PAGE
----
So why do relationships succeed? If you read my post on relationship failure (if not, you can here), then the concepts in this post should be somewhat familiar. Again, the major themes are communication, trust, and empathy.
Before addressing the relationship themes, it may be worthwhile to stop and think about what success means to you in the context of a relationship. A successful relationship must have genuine communication, unconditional trust, and mutual empathy.
Communication. What is healthy communication? Most of you will say being open, honest, and sincere with your partner. All of that is true. Healthy communication involves each person being heard and respected. Being heard is more than someone looking at you when you are talking. It is the active participation of the other in attending to you. It includes both communicative (i.e., verbal acknowledgement, response) and non-communicative gestures (eye-contact, body language).
The more attentive you are to the other person, the more genuine the connection. So put down the smart phone and make eye contact (don't worry, your facebook page will still be there). If the other person does not have your undivided attention, then the other will be less invested in the conversation. For that moment, the other person will be less invested in you. How do you feel if you are talking to someone and they are multi-tasking? People in successful relationships emphasize the importance of genuine communication between partners.
Trusting your partner and the relationship. Trust is following through on what you say you are going to do. This includes major commitments (i.e., honesty, faithfulness, integrity) as well as the smaller details (i.e., daily responsibilities, punctuality, etc). It may seem silly to have your relationship impacted by forgetting to do the dishes. However, I've had many couple sessions where people express that the lack of commitment to the small things becomes a big issue over time. No one is perfect, everyone makes mistakes. You can either acknowledge your limitations and work to improve or make excuses. One builds the relationship, the other hurts it.
Trust is knowing that something is important to your partner without your partner having to tell you repeatedly. I’m not saying you should be a mind-reader. However, you should be attuned to what matters to your partner. By being proactive or even active, your partner will notice that you are trying to meet their needs. This goes a long way in the process of building trust.
Trust is strengthened by being honest with each other. Being honest does not mean you are an open diary all of the time; it can include saying, “I’d rather not talk about it now, maybe later?” This type of statement sends two messages: "I’m not in a good place right now, but I do want to talk about it with you at some point." At a deeper, relational level, this statement also says, "I can be vulnerable with you and I trust that you won't use my vulnerability against me." This is a subtle but very powerful component of a relationship (I'll write more about that in a future post titled "It's about the process"). When you feel weak and need support, a good partner will be there for you. These moments strengthen the relationship and builds trust.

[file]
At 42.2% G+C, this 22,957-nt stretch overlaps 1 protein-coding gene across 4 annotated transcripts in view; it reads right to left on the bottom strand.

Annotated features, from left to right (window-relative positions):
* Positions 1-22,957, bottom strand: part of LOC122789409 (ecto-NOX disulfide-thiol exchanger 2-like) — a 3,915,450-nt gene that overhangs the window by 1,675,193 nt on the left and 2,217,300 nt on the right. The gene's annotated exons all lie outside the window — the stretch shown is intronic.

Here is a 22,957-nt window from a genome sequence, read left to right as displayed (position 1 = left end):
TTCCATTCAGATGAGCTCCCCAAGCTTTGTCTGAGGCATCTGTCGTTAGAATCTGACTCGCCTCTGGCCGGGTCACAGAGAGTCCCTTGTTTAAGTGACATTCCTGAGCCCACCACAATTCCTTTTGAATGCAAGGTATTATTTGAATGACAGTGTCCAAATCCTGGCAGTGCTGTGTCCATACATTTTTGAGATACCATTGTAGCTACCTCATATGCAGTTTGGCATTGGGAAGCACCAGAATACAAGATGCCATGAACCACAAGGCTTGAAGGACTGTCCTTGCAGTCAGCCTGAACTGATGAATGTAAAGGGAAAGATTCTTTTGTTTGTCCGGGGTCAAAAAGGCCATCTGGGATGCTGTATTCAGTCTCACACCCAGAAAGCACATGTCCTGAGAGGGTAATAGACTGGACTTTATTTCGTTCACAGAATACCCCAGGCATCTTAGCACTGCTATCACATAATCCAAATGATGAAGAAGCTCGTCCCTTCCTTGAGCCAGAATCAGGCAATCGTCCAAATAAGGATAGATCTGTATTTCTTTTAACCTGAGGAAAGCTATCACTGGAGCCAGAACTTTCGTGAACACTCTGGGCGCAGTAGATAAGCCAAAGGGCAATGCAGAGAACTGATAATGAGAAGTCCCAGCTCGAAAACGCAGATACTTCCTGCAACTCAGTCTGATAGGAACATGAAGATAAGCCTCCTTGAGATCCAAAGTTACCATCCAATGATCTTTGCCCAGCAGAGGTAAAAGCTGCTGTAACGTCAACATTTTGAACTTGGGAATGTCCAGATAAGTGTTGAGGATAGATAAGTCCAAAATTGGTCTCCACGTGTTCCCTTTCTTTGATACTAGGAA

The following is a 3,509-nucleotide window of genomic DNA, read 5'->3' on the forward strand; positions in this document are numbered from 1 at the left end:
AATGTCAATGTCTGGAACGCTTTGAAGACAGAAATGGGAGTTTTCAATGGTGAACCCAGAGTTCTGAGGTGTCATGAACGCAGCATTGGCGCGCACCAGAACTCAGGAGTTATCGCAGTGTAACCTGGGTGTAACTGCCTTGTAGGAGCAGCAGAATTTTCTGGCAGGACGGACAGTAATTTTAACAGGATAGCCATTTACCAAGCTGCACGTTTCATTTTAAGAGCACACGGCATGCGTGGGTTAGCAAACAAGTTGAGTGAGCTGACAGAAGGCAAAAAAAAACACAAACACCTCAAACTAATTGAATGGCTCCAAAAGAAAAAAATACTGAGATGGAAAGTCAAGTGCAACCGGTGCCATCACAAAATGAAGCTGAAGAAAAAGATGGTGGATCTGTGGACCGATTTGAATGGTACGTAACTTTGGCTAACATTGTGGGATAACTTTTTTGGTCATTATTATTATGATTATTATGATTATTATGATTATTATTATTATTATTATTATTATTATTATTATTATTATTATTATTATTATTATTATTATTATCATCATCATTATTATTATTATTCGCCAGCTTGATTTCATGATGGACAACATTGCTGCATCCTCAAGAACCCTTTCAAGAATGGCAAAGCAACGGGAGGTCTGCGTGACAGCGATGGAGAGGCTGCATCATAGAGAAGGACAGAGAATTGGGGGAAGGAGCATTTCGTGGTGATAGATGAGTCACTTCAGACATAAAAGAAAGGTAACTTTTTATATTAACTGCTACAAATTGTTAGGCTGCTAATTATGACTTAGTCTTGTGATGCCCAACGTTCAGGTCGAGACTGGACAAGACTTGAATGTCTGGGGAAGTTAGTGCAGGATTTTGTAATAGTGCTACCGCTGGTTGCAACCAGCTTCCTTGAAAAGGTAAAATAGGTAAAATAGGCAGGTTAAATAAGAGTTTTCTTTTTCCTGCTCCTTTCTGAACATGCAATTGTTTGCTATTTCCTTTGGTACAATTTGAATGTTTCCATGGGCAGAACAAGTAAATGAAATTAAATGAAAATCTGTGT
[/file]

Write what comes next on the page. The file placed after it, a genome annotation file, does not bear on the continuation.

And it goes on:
Empathy. The concept of empathy is known by many, but the application can be a challenge. Empathy is the awareness of another person's feelings. The common metaphor is "put yourself in the other person's shoes." Training yourself to be empathic is a great skill to have for any relationship. A question to ask yourself is "How might the other person be feeling right now?" It's that simple. Empathizing with your partner does not mean you are wrong, or they are right. It means you are trying to understand and connect with your partner's emotional world and actions. Empathy involves setting aside your feelings (no, not dismissing them) for a moment and connecting with your partner's feelings. This may not solve the issue, but it can strengthen your relationship.
Reflect on your current relationship and even past relationships. What went wrong? What went right? What can I change? I imagine that the answers to these questions will involve one, two, or all three of the relational themes.
Healthy relationships are a combination of minimizing the unhealthy and maximizing the healthy. It's not an either-or scenario: you can't just avoid the negative or just emphasize the positive. If you want to be a physically healthy person, you have to minimize junk foods AND have a healthy diet. A relationship is work, but I can't help but reflect on something my dad says to me (all the time, I mean, all. the. time.): If something brings you happiness and success, is it really work?
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Salmaan Toor is a licensed clinical psychologist practicing in Knoxville, TN. If you are interested in being notified of future posts, you can “like” The Family Center of Knoxville on facebook here or can follow me on Twitter here. Thanks for your support!